A long-spanning bridge

A long-spanning bridge

Gianni Di Giovanni
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Gas will be more and more dominant in the future global energy arena because it is the ideal source to an increasingly transition to a "clean production." This is the persuasion of the experts that intervene on the issue 33 of Oil, foreshadowing a horizon where the blue gold is preparing to pass other fossil resources

Less carbon, more gas. This shift promises to further the global energy industry’s goal of ensuring a more sustainable future for the planet. The analysts featured in Oil issue 33 praise the "bridging" role that blue gold will play ahead of a more radical energy transition. Amine Mazouzi, President of Algeria’s Sonatrach, for example, holds that the coming years will see "gas and renewables" share an increasingly significant space within the global energy mix, echoing a view endorsed by Klaus-Dieter Borchardt, Internal Energy Market Director of the E.U. Commission, when pointing out how, in the name of greater continental energy security, all E.U. Member States will benefit from the same level of access to LNG. The United States, in this scenario, might take on a position of leadership, if, as it seems, the new administration releases the hydrocarbons sector from the more or less restrictive constraints imposed in the past and supports the export of LNG, which is also of much interest to Europe. A leap forward by Washington of this kind could "threaten" Russia’s supremacy beyond the Urals, although Moscow’s energy presence in the Old Continent, as Konstantin Simonov points out, has never been stronger. However, the route to U.S. supremacy now seems laid out.

The new leadership of the US and the expectation of China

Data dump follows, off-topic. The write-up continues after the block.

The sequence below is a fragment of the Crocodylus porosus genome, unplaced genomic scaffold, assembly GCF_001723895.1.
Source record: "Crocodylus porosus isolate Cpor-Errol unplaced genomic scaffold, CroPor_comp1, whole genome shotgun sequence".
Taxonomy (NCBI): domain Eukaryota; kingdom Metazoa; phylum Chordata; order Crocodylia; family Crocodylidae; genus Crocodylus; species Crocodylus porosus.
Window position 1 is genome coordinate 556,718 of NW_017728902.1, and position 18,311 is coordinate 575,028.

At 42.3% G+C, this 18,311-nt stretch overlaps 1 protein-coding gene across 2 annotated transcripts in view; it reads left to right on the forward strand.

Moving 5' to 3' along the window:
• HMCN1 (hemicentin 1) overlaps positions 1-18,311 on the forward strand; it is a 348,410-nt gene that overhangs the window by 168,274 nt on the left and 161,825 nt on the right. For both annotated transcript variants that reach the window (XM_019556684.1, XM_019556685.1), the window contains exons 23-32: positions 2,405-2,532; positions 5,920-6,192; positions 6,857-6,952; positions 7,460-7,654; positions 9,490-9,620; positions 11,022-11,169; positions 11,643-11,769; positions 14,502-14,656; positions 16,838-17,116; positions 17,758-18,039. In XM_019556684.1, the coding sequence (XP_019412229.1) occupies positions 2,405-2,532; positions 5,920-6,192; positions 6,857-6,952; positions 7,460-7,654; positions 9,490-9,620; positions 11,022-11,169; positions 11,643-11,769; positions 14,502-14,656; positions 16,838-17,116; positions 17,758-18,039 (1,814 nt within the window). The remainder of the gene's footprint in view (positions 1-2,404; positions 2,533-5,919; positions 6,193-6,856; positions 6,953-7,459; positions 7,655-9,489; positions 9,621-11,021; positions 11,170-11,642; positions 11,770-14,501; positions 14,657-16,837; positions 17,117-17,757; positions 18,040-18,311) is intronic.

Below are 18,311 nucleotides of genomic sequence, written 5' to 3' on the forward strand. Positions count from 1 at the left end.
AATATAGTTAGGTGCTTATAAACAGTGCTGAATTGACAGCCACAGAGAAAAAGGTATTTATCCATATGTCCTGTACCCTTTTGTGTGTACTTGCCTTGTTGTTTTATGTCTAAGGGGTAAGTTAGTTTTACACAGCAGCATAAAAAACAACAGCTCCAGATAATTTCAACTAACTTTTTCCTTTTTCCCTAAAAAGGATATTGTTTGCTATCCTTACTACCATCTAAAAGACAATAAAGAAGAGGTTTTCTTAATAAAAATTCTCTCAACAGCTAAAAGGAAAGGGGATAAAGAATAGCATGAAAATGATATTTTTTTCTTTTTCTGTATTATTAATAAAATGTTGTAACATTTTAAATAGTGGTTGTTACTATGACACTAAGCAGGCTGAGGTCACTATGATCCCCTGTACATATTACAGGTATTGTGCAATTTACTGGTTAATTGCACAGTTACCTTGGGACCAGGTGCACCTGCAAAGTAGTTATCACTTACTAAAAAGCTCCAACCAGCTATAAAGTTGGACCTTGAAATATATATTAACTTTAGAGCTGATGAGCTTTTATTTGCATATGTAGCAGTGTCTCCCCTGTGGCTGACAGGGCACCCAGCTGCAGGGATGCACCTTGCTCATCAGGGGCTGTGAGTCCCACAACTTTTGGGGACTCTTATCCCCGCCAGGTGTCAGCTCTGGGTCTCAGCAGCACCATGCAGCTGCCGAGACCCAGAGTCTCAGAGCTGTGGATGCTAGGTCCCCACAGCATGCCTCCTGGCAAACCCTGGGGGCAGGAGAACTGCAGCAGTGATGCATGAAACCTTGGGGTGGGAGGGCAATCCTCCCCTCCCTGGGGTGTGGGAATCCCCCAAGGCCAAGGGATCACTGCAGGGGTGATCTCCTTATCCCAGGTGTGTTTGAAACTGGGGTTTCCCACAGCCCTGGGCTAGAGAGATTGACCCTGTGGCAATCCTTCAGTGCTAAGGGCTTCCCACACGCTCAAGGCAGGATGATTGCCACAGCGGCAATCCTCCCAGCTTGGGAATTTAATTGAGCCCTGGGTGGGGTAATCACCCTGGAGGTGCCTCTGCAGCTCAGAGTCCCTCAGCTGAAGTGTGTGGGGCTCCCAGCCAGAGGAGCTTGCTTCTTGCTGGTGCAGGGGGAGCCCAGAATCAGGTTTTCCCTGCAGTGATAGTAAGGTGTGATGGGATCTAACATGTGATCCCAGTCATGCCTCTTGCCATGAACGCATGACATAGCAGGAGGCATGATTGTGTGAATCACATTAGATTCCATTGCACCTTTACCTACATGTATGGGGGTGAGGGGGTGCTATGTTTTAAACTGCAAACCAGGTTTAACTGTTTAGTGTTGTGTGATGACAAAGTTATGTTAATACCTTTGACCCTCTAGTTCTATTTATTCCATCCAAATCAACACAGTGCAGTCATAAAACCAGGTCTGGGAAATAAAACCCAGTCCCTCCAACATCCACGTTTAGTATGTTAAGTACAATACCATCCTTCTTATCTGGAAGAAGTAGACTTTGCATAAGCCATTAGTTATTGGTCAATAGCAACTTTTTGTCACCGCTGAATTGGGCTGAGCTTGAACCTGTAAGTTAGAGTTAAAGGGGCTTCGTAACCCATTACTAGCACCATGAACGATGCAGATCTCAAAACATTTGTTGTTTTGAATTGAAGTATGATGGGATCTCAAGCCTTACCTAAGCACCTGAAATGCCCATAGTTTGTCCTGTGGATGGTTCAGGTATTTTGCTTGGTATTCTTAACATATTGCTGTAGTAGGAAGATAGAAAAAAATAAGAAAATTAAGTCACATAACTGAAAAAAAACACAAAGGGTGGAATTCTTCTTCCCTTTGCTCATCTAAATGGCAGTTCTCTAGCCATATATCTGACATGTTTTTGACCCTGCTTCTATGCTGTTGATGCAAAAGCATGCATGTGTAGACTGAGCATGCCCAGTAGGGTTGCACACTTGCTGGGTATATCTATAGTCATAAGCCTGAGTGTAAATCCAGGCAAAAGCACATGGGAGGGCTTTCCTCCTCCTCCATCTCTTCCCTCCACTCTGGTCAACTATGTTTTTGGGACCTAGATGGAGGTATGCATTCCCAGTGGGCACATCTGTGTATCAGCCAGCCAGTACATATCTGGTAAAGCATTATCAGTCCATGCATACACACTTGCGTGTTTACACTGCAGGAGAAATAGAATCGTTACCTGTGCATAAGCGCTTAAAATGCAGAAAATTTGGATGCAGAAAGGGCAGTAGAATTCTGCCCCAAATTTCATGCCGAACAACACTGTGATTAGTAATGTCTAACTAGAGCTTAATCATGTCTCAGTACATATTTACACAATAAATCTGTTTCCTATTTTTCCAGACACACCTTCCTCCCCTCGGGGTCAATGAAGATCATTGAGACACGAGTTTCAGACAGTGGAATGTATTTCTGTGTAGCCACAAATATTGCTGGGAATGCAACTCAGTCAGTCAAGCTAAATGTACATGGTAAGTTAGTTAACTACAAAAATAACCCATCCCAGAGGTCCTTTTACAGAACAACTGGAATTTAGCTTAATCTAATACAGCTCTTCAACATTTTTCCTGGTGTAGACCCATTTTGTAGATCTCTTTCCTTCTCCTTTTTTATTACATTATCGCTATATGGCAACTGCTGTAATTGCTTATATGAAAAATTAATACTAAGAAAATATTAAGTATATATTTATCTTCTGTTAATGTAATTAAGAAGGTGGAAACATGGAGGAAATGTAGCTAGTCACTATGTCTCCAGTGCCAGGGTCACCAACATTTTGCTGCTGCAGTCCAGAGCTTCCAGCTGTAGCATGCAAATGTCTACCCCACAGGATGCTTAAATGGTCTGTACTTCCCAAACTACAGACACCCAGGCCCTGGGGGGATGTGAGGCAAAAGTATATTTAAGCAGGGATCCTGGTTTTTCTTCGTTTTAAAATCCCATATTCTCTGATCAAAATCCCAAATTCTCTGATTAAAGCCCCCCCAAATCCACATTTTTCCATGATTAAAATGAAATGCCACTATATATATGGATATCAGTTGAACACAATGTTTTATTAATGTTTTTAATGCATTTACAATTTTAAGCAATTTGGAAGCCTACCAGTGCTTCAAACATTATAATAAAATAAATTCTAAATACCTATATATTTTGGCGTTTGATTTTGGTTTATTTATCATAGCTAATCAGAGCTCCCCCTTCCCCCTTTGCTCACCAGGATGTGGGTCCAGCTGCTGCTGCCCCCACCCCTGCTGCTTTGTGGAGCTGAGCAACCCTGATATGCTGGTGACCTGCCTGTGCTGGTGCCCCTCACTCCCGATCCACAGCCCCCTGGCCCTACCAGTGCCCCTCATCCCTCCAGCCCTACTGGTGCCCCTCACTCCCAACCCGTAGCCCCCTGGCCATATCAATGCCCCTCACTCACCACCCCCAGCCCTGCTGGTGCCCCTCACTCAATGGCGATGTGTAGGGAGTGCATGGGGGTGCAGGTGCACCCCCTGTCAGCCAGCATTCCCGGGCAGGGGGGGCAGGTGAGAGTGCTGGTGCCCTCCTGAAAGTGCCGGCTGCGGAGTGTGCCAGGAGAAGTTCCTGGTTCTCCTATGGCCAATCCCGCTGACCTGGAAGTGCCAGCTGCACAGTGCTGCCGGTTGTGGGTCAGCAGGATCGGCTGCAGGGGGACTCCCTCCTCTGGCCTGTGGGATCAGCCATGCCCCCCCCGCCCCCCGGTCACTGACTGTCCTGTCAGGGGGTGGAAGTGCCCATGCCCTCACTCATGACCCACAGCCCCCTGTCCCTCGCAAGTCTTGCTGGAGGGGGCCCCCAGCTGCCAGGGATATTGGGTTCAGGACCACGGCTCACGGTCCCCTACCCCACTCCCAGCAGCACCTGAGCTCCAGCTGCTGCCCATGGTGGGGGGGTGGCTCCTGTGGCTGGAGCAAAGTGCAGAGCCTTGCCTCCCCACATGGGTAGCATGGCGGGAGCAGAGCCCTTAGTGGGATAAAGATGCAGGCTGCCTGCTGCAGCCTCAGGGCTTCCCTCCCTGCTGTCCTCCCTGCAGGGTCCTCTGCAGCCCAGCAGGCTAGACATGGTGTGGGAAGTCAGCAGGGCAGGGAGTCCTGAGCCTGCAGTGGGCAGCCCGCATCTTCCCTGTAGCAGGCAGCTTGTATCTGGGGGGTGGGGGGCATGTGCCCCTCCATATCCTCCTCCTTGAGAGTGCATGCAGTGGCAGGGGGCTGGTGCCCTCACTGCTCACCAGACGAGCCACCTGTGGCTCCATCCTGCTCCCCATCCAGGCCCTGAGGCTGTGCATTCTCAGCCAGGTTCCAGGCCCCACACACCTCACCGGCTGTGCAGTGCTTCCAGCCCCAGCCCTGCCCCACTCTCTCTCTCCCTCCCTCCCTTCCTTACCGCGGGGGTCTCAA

According to Mehmet Ögütçü, President of the Global Resources Partnership, the new oil axis seems to make its way overseas, from Canada to North Dakota and southern Texas, and as far as the offshore gas fields near Brazil—a scenario that could, in the short term, reset certain global energy balances that were thought to be "set in stone" but instead look set to change. The use of gas, as pointed out by Ambassador Morningstar, Director of the Atlantic Council Global Energy Center, shall not be limited to the period of time that separates the world from the definitive rise of renewables, even in the face of the pressure that many countries are exerting. Rightly belonging to this group are also Iran and Saudi Arabia, key players, often on opposing sides, in an energy transformation, as Bassam Fattouh explains, and recording a growth in gas extraction levels. On the other hand, Europe, as Paul Betts points out, has, over the past few decades, planned the development of its infrastructure to import and store gas—possibly too much so. The E.U.’s so-called "Ten-Year Network Development Plan" envisages an 8 percent increase in gas demand between 2010 and 2013, while the latest data reveal a 14 percent decline in demand. Even Beijing seems to be sitting on the fence waiting for decisions to be taken at the White House, especially on climate change. The Dragon cannot allow itself to abandon its path towards a low-carbon energy strategy, and seems rock-firm on commitments made after signing the Paris Agreements. We have a global situation that could therefore be defined as "magmatic," but one that will soon deliver those answers that the global community is awaiting and that, we believe, will naturally restore its balance.